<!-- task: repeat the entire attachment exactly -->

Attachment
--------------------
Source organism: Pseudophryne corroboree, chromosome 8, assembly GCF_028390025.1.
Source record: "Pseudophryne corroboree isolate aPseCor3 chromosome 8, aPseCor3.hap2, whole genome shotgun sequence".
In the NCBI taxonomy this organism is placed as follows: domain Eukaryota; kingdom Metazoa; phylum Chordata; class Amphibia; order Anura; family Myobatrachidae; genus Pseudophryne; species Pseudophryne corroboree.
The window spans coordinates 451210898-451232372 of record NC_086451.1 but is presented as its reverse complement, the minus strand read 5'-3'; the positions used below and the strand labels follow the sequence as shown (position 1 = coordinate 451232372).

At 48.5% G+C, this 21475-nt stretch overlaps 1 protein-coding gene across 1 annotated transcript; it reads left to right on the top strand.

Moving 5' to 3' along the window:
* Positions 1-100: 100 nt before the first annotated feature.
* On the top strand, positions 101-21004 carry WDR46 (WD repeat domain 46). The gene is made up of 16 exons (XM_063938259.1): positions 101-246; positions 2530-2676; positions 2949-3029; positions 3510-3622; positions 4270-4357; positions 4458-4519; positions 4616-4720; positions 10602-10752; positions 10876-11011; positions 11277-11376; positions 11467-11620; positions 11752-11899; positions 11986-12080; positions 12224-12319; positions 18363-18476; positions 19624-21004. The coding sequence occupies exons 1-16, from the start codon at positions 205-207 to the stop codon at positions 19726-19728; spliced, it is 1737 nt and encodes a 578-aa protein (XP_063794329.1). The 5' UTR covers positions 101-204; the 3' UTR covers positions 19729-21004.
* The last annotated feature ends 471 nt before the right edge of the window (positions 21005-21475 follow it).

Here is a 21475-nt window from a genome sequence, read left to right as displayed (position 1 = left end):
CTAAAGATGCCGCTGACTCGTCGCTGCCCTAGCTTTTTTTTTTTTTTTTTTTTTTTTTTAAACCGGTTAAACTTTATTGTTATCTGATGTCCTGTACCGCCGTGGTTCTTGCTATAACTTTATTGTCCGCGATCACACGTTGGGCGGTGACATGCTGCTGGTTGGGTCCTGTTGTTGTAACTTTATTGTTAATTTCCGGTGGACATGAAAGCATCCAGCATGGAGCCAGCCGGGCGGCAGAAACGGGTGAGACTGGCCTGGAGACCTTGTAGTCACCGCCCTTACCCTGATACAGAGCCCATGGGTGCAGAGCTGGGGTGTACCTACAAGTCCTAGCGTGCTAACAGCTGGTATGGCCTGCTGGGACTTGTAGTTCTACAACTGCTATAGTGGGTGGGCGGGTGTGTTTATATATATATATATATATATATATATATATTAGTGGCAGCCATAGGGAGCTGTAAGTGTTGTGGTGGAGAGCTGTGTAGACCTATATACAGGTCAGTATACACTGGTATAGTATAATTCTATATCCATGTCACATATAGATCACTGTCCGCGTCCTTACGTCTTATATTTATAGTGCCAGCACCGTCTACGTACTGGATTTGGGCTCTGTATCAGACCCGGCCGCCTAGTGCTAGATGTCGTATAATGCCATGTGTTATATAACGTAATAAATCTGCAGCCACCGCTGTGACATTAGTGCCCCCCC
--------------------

Source organism: Pseudophryne corroboree, chromosome 8, assembly GCF_028390025.1.
Source record: "Pseudophryne corroboree isolate aPseCor3 chromosome 8, aPseCor3.hap2, whole genome shotgun sequence".
In the NCBI taxonomy this organism is placed as follows: domain Eukaryota; kingdom Metazoa; phylum Chordata; class Amphibia; order Anura; family Myobatrachidae; genus Pseudophryne; species Pseudophryne corroboree.
The window spans coordinates 451210898-451232372 of record NC_086451.1 but is presented as its reverse complement, the minus strand read 5'-3'; the positions used below and the strand labels follow the sequence as shown (position 1 = coordinate 451232372).

At 48.5% G+C, this 21475-nt stretch overlaps 1 protein-coding gene across 1 annotated transcript; it reads left to right on the top strand.

Moving 5' to 3' along the window:
* Positions 1-100: 100 nt before the first annotated feature.
* On the top strand, positions 101-21004 carry WDR46 (WD repeat domain 46). The gene is made up of 16 exons (XM_063938259.1): positions 101-246; positions 2530-2676; positions 2949-3029; positions 3510-3622; positions 4270-4357; positions 4458-4519; positions 4616-4720; positions 10602-10752; positions 10876-11011; positions 11277-11376; positions 11467-11620; positions 11752-11899; positions 11986-12080; positions 12224-12319; positions 18363-18476; positions 19624-21004. The coding sequence occupies exons 1-16, from the start codon at positions 205-207 to the stop codon at positions 19726-19728; spliced, it is 1737 nt and encodes a 578-aa protein (XP_063794329.1). The 5' UTR covers positions 101-204; the 3' UTR covers positions 19729-21004.
* The last annotated feature ends 471 nt before the right edge of the window (positions 21005-21475 follow it).

Here is a 21475-nt window from a genome sequence, read left to right as displayed (position 1 = left end):
CTAAAGATGCCGCTGACTCGTCGCTGCCCTAGCTTTTTTTTTTTTTTTTTTTTTTTTTTAAACCGGTTAAACTTTATTGTTATCTGATGTCCTGTACCGCCGTGGTTCTTGCTATAACTTTATTGTCCGCGATCACACGTTGGGCGGTGACATGCTGCTGGTTGGGTCCTGTTGTTGTAACTTTATTGTTAATTTCCGGTGGACATGAAAGCATCCAGCATGGAGCCAGCCGGGCGGCAGAAACGGGTGAGACTGGCCTGGAGACCTTGTAGTCACCGCCCTTACCCTGATACAGAGCCCATGGGTGCAGAGCTGGGGTGTACCTACAAGTCCTAGCGTGCTAACAGCTGGTATGGCCTGCTGGGACTTGTAGTTCTACAACTGCTATAGTGGGTGGGCGGGTGTGTTTATATATATATATATATATATATATATATATTAGTGGCAGCCATAGGGAGCTGTAAGTGTTGTGGTGGAGAGCTGTGTAGACCTATATACAGGTCAGTATACACTGGTATAGTATAATTCTATATCCATGTCACATATAGATCACTGTCCGCGTCCTTACGTCTTATATTTATAGTGCCAGCACCGTCTACGTACTGGATTTGGGCTCTGTATCAGACCCGGCCGCCTAGTGCTAGATGTCGTATAATGCCATGTGTTATATAACGTAATAAATCTGCAGCCACCGCTGTGACATTAGTGCCCCCCC